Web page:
What It’s Like to Fly on a Private Jet

By Noah Kaufman |

The state of air travel leaves some things to be desired—snaking TSA lines, tiny, unopenable bags of pretzels, smelly people next to you elbowing you out of an armrest—they all make the experience more unpleasant than it needs to be. And while $32,000 airline suites are fine and all, there is an even more luxurious way to get around the perils of uncomfortable redeyes and gate checked bags (if I wanted to check my bag I would have left it with the one human being who still works at the ticket counter, thank you very much). 

That way, of course, is to fly on your own private plane. But what is the world’s most posh mode of air travel actually like? To find out, we hopped a quick flight with VistaJet, a private aviation company that can currently fly you to 182 countries on as little as 24 hours notice. Considering the small number of people able to experience this kind of transportation, it seemed like an opportunity to pull back the curtain that we couldn't pass up. Here are the best parts.

The Airport

It may go without saying, but the hassles that exist while navigating crowded airports vanish completely. There are no lines, there are no people asking you to take off your shoes and put your laptop in a bin by itself. We had a quick stroll through the lobby area and out on to the tarmac where a driver took us straight to the door of our plane. We kept trying to show someone our driver’s license so they could check the hologram on it, but no one was interested.

The Plane

Reading through descriptions of the luxe, pricey suites on commercial planes you could almost forget that while they leave you pampered, your personal space is still approximately the size of an extra large New York City closet.  The interior of the Global 5000 we flew on could fit three beds and had enough room to accommodate a small yoga class.  Beyond the vast space we had to stretch out, the experience is more that of a flying hotel than a means of conveyance. Complimentary cashmere socks, cotton linens (which, we sadly were not in the air long enough to experience) and a carefully curated in-flight library are simply an expected part of the experience.

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The Service

We actually haven’t had a bad experience with a flight attendant before. But that’s a rather low bar. Both members of the flight crew on our plane (and all the cabin hostesses that VistaJet employs) attended the British Butler Institute. Which, for those who don’t know, may sound like a fiction created by Geoffrey on the Fresh Prince of Bel Air, but is actually one of the elite schools for those in the hospitality industry. It has trained its graduates in personalized, precision service for almost four decades with support from the British royal family.    

The Food

We’ve been there—begging a flight attendant for extra peanuts on a long flight. And while first class has complimentary micro booze bottles and plastic trays of food that are at least hot, it isn’t anything to get excited about. Our meal was something else entirely. The day before the flight we were told to pick “whatever we wanted to eat.” Leaving from New York that’s a more daunting question to answer than you might think. We elected to order a couple burritos from Danny Bowien’s Mission Cantina. 20 minutes into the flight the crew produced a white tablecloth and informed us that they couldn’t believe that all we wanted was a couple burritos. They had taken the liberty of ordering most of the menu. And in one of the more remarkable feats we’ve experienced on an airplane, the team reconstituted all of it in a tiny galley and made the meal taste like it came straight out of the kitchen.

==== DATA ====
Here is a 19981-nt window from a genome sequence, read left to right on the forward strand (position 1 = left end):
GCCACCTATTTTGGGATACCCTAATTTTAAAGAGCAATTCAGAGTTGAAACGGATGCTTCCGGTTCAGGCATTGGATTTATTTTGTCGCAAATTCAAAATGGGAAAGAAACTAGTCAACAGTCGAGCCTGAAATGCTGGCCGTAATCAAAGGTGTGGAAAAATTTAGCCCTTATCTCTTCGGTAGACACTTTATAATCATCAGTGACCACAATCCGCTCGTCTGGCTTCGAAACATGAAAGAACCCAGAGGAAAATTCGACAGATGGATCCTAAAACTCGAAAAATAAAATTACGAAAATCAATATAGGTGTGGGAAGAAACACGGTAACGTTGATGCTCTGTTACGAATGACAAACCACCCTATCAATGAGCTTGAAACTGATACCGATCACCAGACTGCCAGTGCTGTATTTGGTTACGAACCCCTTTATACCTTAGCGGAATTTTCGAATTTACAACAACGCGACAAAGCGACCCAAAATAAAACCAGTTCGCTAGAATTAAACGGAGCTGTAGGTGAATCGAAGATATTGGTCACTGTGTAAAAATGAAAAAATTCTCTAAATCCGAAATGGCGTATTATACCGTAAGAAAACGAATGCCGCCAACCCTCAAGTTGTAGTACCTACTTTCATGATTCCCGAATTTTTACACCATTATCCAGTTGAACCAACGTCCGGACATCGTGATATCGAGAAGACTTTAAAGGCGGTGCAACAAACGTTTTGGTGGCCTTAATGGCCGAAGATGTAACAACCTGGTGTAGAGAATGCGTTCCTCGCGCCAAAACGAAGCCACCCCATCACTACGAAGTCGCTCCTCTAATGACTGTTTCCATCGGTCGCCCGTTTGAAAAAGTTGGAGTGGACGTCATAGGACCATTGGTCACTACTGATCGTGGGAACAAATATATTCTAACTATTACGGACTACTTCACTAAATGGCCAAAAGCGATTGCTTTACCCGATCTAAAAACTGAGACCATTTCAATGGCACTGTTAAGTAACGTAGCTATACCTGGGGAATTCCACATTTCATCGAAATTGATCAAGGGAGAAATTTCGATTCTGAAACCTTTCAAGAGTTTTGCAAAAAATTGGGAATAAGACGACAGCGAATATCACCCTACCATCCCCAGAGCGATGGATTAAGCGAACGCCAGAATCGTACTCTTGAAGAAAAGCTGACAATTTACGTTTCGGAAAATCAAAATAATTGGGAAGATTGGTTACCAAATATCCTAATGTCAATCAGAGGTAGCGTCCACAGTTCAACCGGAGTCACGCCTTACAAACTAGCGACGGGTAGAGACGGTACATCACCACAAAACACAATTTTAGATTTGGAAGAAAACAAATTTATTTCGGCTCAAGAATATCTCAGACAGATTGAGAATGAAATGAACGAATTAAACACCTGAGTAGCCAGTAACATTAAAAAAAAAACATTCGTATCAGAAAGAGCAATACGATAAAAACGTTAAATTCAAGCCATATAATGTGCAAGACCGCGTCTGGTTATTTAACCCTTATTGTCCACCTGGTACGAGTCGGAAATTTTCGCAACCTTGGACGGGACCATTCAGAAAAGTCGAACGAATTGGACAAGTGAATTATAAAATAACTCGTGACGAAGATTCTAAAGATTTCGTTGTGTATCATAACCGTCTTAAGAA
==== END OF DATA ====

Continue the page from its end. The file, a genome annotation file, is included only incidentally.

The Drinks

One of the problems with eating and drinking on an airplane is that 25,000 feet of altitude dulls your senses. VistaJet went out of their way to mitigate this problem with their drink menu. They tapped Simone Carporale, who led the Artesian in London to the title of best bar in the world four years in a row, to develop a list of eight relatively simple, yet unique cocktails with flavors and aromatics designed specifically to work high in the air, like oak smoke in a Manhattan (a particular standout) and Indian spices in a classic G&T.

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Personalization

Beyond the tangible perks (of which there are clearly many), one that could easily go unnoticed is the sense that each flight is personal. For us, that meant, for example, that when the crew saw we hadn’t finished eating, they asked if we’d like to just continue flying around in circles until we had. But for regular users of the service—VistaJet customers average 120 hours in the air every year—it means a full profile. Crews will know where their charges like to eat, how they like their drinks and probably their innermost secrets, although we didn’t get in that deep during our 90 minutes in the sky. 

We don’t know if or when we’ll get to fly with VistaJet again—their customers pay on average between $1.4 million and $1.9 million  a year—but while we’re waiting in line at the airport during the holidays, we’ll wear our cashmere socks and remember how it used to be. 

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